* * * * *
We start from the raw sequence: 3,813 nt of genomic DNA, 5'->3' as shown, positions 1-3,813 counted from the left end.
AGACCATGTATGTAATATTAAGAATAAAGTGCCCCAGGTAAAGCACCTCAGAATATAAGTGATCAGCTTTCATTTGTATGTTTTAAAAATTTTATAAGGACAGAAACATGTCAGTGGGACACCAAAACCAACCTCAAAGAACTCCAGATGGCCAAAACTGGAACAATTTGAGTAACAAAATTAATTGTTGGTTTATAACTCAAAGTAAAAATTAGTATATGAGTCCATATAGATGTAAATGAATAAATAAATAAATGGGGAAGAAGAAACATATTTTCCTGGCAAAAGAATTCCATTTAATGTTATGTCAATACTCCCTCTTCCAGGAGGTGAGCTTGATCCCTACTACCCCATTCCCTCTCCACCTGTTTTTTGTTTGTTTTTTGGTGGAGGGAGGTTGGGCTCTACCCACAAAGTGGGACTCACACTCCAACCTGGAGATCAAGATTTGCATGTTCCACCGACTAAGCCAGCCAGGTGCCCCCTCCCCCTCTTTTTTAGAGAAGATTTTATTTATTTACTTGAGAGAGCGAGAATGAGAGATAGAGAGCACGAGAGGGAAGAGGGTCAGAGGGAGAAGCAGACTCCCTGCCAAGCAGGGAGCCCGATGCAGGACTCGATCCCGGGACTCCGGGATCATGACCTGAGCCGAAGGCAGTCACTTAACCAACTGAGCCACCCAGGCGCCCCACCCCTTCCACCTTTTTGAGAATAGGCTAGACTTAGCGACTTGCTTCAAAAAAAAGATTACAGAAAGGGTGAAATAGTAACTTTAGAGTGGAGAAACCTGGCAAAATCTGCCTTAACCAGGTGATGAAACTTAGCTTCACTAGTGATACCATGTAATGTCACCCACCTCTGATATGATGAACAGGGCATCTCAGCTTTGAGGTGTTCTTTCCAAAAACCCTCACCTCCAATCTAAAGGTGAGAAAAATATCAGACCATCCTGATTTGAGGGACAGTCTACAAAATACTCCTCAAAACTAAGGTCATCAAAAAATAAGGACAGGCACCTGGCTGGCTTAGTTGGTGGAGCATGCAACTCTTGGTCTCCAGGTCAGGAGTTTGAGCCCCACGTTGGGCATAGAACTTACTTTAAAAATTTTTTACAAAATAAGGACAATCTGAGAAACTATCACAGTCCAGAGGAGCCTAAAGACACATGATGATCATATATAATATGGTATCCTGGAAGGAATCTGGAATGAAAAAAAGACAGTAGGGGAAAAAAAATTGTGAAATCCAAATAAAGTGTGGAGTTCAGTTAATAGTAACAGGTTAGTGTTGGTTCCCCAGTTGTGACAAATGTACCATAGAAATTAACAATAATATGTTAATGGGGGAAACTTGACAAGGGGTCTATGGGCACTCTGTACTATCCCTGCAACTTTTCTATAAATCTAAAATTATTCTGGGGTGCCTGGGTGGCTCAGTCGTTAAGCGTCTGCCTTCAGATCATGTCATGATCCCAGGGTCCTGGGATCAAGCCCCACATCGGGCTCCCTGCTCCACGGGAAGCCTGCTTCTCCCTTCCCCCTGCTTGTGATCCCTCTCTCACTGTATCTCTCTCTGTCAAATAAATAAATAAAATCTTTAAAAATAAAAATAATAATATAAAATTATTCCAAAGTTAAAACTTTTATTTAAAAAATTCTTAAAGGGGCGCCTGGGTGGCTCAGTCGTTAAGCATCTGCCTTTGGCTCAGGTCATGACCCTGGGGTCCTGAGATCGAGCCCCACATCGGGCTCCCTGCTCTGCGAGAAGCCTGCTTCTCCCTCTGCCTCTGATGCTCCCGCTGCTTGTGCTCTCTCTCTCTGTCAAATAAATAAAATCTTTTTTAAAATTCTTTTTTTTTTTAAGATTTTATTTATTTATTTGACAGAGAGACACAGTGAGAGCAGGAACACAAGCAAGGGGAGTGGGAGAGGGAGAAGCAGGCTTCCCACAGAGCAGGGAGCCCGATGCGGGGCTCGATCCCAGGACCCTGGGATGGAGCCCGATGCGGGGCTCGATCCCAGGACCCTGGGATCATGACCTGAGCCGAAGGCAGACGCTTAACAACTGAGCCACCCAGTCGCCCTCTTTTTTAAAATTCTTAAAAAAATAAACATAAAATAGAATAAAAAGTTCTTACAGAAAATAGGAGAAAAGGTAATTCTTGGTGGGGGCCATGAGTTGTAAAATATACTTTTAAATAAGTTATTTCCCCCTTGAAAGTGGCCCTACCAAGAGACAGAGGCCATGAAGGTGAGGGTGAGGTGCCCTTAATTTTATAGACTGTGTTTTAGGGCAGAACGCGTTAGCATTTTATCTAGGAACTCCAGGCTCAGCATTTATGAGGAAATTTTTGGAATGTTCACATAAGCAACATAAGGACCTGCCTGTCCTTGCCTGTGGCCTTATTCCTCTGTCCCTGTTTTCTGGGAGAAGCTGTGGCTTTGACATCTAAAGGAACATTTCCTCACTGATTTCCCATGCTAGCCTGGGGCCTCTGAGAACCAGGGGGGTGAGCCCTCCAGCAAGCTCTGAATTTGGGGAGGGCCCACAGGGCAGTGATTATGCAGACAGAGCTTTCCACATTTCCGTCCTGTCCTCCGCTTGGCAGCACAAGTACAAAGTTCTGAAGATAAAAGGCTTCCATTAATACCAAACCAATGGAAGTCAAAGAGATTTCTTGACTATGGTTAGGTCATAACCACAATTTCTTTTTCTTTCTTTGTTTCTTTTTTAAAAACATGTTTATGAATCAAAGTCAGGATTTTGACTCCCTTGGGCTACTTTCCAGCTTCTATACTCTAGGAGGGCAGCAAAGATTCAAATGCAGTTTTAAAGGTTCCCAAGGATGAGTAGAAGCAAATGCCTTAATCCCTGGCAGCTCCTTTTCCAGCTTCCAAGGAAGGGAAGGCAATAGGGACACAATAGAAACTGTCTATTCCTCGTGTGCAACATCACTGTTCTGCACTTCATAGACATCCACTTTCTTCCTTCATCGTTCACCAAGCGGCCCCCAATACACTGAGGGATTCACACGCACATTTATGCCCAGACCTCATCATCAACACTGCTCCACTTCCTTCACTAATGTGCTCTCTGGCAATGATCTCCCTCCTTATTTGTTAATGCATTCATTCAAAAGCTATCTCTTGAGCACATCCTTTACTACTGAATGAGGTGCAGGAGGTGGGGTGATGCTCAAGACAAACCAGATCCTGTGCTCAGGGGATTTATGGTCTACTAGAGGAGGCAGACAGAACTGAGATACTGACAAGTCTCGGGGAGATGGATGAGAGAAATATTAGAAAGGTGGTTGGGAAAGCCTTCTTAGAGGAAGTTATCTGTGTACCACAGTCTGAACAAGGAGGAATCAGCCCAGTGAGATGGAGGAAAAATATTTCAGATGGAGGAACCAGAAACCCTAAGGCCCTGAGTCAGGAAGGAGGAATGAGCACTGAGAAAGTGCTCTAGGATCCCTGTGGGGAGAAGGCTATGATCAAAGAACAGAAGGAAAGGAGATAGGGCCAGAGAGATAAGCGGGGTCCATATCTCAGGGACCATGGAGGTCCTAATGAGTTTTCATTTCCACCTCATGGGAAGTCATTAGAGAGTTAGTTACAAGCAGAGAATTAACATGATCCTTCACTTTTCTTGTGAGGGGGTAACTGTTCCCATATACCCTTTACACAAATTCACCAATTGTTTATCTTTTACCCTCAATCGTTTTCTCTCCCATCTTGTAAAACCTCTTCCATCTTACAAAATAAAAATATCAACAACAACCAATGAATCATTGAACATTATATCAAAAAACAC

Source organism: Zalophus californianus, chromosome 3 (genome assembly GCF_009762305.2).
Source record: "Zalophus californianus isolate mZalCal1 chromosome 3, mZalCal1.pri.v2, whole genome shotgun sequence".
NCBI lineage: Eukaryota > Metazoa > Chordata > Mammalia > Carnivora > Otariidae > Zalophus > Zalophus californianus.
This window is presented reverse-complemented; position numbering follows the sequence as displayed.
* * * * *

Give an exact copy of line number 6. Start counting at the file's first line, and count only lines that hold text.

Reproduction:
This window is presented reverse-complemented; position numbering follows the sequence as displayed.